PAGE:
She starts on Sept. 6, on Fox & Friends
The network announced Thursday that it had hired Sanders, 37, who will “provide political commentary and analysis” on Fox News as well as Fox Business Network, the streaming service Fox Nation and Fox News’ digital and radio platforms.
“I am beyond proud to join their incredible stable of on-air contributors in providing political insights and analysis,” Sanders, the daughter of former Arkansas Gov. Mike Huckabee, said in a statement.
Such transitions from politics to cable news are far from unusual. Former officials in President Barack Obama‘s administration such as David Axelrod and Jay Carney later took jobs on CNN, for example, as did former Trump campaign official Jason Miller was an MSNBC contributor.
But for Trump, in contrast to previous presidents, cable TV and Fox News play a special role in his daily routine. He often reacts in real-time on Twitter to what he learns on Fox News shows, and some on the network address him directly.
Former Fox News contributors have gone on to join Trump’s government — such as Heather Nauert, who became a State Department spokeswoman, and John Bolton, now the national security adviser — and the reverse: Hope Hicks, a longtime Trump aide who served as communications director in the White House, now heads communications for Fox News’ parent company.
Like many of the Trump White House’s most visible officials, Sanders regularly faced criticism that she was a mouthpiece for the president’s long history of lies, misstatements and exaggerations. In what she described as a “slip of the tongue” earlier this year, Sanders did not tell the truth when she claimed in 2017 that “countless” FBI agents were happy about Trump’s decision to fire FBI Director James Comey. Her false statement came to light as part of Robert Mueller’s Russia investigation.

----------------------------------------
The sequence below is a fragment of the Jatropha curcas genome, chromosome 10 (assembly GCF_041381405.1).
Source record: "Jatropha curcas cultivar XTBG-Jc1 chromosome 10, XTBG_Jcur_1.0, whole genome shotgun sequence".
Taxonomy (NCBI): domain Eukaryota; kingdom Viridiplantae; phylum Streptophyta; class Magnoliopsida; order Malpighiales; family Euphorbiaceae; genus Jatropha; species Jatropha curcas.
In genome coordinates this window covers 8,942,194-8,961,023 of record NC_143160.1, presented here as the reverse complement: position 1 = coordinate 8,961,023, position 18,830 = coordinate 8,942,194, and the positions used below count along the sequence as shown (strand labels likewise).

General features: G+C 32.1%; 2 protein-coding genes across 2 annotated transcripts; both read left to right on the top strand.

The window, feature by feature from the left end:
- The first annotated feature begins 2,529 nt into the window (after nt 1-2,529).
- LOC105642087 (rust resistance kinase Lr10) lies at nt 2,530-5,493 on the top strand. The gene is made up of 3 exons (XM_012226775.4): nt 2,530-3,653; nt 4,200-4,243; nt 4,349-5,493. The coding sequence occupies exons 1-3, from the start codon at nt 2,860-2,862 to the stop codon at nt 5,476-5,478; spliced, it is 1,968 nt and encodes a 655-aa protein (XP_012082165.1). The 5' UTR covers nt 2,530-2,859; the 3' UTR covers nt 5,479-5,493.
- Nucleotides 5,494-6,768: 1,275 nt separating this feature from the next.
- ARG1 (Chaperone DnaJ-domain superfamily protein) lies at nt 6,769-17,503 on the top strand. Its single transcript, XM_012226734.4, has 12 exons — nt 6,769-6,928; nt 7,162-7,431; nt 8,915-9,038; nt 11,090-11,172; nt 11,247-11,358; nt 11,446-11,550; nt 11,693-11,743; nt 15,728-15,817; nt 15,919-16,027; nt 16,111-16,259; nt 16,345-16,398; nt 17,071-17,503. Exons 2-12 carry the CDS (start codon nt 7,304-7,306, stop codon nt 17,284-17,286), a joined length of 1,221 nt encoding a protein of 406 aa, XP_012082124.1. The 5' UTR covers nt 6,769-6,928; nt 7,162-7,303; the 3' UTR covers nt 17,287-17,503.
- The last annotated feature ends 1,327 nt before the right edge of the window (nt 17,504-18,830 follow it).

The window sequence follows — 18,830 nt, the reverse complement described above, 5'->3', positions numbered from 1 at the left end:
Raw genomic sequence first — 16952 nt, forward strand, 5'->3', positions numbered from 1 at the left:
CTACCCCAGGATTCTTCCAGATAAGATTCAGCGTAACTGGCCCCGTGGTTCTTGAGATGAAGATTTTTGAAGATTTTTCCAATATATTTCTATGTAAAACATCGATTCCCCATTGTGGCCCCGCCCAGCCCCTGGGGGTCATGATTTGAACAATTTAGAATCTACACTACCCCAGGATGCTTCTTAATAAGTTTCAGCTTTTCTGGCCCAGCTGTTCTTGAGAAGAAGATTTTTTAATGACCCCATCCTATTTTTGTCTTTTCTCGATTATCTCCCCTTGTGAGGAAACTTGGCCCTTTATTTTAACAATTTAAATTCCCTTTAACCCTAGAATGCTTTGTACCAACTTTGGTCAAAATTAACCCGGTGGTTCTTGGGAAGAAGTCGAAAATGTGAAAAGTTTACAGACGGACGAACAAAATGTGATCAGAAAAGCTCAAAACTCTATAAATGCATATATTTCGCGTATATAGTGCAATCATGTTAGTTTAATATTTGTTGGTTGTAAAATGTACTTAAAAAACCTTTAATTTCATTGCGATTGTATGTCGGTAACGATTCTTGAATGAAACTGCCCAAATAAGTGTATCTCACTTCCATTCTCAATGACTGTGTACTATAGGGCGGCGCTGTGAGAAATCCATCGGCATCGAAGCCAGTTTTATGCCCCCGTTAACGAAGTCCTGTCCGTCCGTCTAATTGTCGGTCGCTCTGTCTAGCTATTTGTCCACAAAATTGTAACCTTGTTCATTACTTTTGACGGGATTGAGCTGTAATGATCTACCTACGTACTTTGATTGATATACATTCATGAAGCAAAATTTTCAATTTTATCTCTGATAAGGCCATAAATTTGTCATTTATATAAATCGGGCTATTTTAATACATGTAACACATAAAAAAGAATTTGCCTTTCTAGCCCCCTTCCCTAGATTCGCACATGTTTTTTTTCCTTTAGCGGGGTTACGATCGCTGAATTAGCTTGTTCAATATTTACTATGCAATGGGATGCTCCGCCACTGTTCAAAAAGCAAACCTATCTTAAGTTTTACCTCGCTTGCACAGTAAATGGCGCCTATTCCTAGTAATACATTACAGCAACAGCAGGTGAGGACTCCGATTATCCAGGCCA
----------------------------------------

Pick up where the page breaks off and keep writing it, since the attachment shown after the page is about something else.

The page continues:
Her relationship with the press was also controversial at a time when President Trump routinely dismissed negative or investigative coverage of him as anti-American.
Though she was known as a helpful resource for individual reporters in private, Sanders essentially ended the White House’s daily briefing with news media, where government officials could explain their work to the public, and often tangled with the press on camera.
After Sanders announced earlier this year that she would leave the White House, Trump said, “She’s done an incredible job. We’ve been through a lot together. She’s tough but she’s good.”